Anderson's first reaction was to think his algorithm must have been missing something. Some tiny influence on the motion of the spacecraft must not have made it into the mathematical mix. A few years of thinking and discussing led him and his immediate team to the conclusion that the anomalous acceleration must have been caused by "outgasing" - fuel dripping from the thrusters, exerting a recoil force against the spacecraft as it dripped. Since by that point the craft were cruising through interstellar space without propulsion, the scientists thought the fuel drops would soon finish dripping and the effect would go away. But perplexingly, it didn't: Over the next decade, the spacecraft racked up billions of frequent flier miles--but thousands less than they should have.
In 1994, Anderson received an email out of the blue from Michael Martin Nieto, a cosmologist at Los Alamos National Laboratory near Santa Fe, NM. Nieto had lately become interested in alternatives to Newton's inverse square law for gravity, including a new theory called MOND (modified Newtonian dynamics), and so he contacted Anderson to find out how sure NASA was about the strength of gravity based on their observations of the motions of spacecraft. Anderson replied that, as a matter of fact, gravity didn't seem to be working right for the Pioneers.
When Nieto read the exact value of the small, anomalous acceleration experienced by Pioneers 10 and 11, he almost fell off his chair. (In typical physics-speak: "My office had a hard floor and my computer chair had wheels, so when I arched my back in a "wha?" reaction the chair started rolling.") There was a profound cosmic coincidence afoot: As Nieto immediately noticed, the value of the Pioneer anomaly almost exactly equaled the so-called "cosmic acceleration"—the speed of light 'c' multiplied by the Hubble constant 'H'—suggesting the anomaly's cause lay within the foundation of physics.
Right then and there, Nieto signed on to work with Anderson at JPL, got a major investigation of the Pioneer anomaly off the ground, and has spent most of his energy studying it ever since. Why? "The Pioneer anomaly could be the first evidence that gravity deviates from an inverse-square dependence," he said recently. "It could be huge."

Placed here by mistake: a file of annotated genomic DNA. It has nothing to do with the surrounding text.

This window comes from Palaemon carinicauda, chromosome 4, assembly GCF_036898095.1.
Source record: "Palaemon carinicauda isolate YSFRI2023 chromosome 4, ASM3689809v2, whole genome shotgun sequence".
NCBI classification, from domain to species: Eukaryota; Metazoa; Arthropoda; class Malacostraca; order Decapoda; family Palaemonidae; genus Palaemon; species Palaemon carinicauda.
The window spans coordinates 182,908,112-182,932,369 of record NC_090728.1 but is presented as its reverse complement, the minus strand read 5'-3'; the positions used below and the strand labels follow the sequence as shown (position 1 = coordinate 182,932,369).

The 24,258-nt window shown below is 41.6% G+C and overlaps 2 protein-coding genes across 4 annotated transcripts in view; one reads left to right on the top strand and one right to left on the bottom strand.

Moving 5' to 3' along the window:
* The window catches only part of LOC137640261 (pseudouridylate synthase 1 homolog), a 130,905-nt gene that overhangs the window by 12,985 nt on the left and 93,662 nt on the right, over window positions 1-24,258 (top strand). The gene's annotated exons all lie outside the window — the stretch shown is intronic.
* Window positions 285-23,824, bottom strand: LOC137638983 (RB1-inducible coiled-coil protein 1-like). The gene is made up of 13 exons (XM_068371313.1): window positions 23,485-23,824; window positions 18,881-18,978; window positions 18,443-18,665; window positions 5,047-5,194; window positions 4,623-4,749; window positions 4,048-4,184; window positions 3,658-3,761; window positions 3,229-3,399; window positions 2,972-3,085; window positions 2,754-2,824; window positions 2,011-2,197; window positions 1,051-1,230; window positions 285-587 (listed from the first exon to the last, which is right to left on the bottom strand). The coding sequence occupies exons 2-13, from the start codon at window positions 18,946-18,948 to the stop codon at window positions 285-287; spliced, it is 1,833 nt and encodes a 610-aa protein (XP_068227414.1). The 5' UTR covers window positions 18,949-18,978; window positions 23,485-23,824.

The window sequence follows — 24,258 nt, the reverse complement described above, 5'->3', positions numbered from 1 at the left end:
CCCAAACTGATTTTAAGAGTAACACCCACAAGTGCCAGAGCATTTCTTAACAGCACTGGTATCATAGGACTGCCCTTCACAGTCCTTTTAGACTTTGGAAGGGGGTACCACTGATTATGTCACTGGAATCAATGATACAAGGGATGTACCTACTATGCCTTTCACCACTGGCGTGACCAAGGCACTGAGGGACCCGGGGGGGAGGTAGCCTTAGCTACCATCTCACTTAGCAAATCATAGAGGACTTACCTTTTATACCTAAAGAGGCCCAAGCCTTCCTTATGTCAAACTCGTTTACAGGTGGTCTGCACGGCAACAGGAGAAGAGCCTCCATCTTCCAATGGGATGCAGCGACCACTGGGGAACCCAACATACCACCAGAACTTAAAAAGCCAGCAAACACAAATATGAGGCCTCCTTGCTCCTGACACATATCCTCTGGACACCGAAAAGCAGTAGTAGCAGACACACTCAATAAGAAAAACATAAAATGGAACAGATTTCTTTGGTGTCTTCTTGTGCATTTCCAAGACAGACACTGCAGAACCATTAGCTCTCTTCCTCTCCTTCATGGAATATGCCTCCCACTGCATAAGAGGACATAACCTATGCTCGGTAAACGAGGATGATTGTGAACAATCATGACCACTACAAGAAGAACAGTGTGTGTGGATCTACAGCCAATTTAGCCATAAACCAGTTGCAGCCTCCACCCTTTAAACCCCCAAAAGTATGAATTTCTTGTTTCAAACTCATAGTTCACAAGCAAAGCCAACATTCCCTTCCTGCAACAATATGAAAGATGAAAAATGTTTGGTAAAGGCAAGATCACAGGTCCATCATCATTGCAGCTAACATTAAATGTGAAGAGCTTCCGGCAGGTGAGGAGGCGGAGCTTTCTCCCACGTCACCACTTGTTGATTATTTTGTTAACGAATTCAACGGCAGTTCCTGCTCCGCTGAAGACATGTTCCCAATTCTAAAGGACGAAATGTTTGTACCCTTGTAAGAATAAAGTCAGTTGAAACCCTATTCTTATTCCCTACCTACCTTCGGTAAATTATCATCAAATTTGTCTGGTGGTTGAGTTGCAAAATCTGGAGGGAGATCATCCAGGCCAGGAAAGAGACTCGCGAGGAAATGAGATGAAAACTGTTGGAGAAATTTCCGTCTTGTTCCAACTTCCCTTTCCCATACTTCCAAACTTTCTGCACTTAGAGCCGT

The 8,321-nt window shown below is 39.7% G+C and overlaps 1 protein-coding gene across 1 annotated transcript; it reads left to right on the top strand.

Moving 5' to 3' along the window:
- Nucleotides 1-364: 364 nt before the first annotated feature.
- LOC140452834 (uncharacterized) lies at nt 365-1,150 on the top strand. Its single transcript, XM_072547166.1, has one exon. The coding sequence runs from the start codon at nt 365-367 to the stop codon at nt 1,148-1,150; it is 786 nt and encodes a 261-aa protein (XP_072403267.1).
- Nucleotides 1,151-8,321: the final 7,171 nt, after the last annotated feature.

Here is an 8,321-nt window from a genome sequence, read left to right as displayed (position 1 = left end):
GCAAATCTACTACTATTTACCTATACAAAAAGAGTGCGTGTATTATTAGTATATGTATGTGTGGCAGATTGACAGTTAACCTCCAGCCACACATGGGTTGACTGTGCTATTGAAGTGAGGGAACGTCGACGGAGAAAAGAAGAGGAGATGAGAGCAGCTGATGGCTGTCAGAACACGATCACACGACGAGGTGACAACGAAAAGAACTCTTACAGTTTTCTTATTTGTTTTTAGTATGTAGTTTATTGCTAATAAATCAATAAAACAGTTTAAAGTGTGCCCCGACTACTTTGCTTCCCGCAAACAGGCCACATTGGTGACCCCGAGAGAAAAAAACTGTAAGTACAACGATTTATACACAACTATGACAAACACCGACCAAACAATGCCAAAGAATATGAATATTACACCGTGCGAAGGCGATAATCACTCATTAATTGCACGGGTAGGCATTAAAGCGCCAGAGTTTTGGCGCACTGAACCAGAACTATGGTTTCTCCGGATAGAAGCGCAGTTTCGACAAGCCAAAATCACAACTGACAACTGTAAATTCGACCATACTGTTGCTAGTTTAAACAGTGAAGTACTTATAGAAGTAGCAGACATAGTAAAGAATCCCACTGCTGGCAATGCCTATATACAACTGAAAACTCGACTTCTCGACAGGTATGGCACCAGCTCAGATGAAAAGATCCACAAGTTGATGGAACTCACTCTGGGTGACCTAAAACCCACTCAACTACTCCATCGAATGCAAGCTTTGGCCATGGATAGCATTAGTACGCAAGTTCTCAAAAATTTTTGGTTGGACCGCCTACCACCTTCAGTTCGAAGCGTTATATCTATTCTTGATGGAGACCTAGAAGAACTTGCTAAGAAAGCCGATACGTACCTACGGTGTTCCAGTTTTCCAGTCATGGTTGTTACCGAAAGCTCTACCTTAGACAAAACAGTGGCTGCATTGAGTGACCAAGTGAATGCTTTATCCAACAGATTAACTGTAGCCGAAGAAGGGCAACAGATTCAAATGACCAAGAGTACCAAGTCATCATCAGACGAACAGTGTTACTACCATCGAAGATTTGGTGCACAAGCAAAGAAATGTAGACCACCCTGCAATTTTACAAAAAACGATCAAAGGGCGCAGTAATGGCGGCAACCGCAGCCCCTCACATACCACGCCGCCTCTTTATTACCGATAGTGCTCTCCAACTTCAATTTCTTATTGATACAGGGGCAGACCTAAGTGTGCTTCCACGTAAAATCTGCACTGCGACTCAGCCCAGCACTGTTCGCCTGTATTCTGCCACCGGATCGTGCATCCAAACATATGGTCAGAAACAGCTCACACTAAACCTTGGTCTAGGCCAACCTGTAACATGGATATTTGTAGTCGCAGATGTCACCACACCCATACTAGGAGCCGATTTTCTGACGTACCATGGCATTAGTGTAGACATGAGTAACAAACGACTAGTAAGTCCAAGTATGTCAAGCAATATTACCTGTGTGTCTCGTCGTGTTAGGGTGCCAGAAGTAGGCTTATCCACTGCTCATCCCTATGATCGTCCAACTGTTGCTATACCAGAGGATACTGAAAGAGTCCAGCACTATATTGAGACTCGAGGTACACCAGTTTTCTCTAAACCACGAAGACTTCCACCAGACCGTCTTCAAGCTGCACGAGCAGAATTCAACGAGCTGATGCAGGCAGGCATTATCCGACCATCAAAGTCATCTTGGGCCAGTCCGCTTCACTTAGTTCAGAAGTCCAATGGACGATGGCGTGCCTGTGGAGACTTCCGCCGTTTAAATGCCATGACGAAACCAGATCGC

Are you this guy?
You're this guy, aren't you?
I never knew this was happening but now that I know of it, is this thing happening to the Voyager Probes as well?
No, at least not quantifiably so. See my comment above.
Nice article by Natalie Wolchover, geared for the public rather than written in geekspeak. Since spacecraft navigation, which is intimately tied to this problem, is an extremely arcane subject, the few inaccuracies and gloss-overs committed in the article are easily forgivable.
I led the Orbit Determinastion task for Voyager II after Saturn, and stayed with it through the Uranus and Neptune encounters, the last of which was in 1989. Voyager used hydrazine thrusters to maintain attitude, and one of the hardest parts of the orbit determination task was accounting for the non-gravitational accelerations due to the thrusting, which was complicated by the fact that the thruster plumes impinged on the spacecraft structure in complicated and time-varying ways. If my memory doesn't betray me, the thrusters would pulse typically 20-30 times per day, and it was impossible to accurately account for their effects. Thus, the Voyager spacecraft were just not good candidates for analyzing the sub 1e-12 km/s^2 accelerations talked about in the article, since the uncertainties in the thrusting were about the same magnitude.
We did see acceleration from the RTG (Radioisotope Thermal Generator) that Voyager used, which became prominent in the navigation problem after the Saturn flyby, when solar radiation pressure became less of a factor, but it was correlated with the thrusting, and so it was hard to separate the effects from one another
I must say that I was never much of a believer in the cosmological origin of the acceleration. In fact, I distinctly remember having a conversation with John Anderson around 1989 when we discussed the Pioneer anomaly, and I suggested that the spacecraft RTGs would be a likely source. A pity that this was not quantitatively investigated in more detail a lot earlier.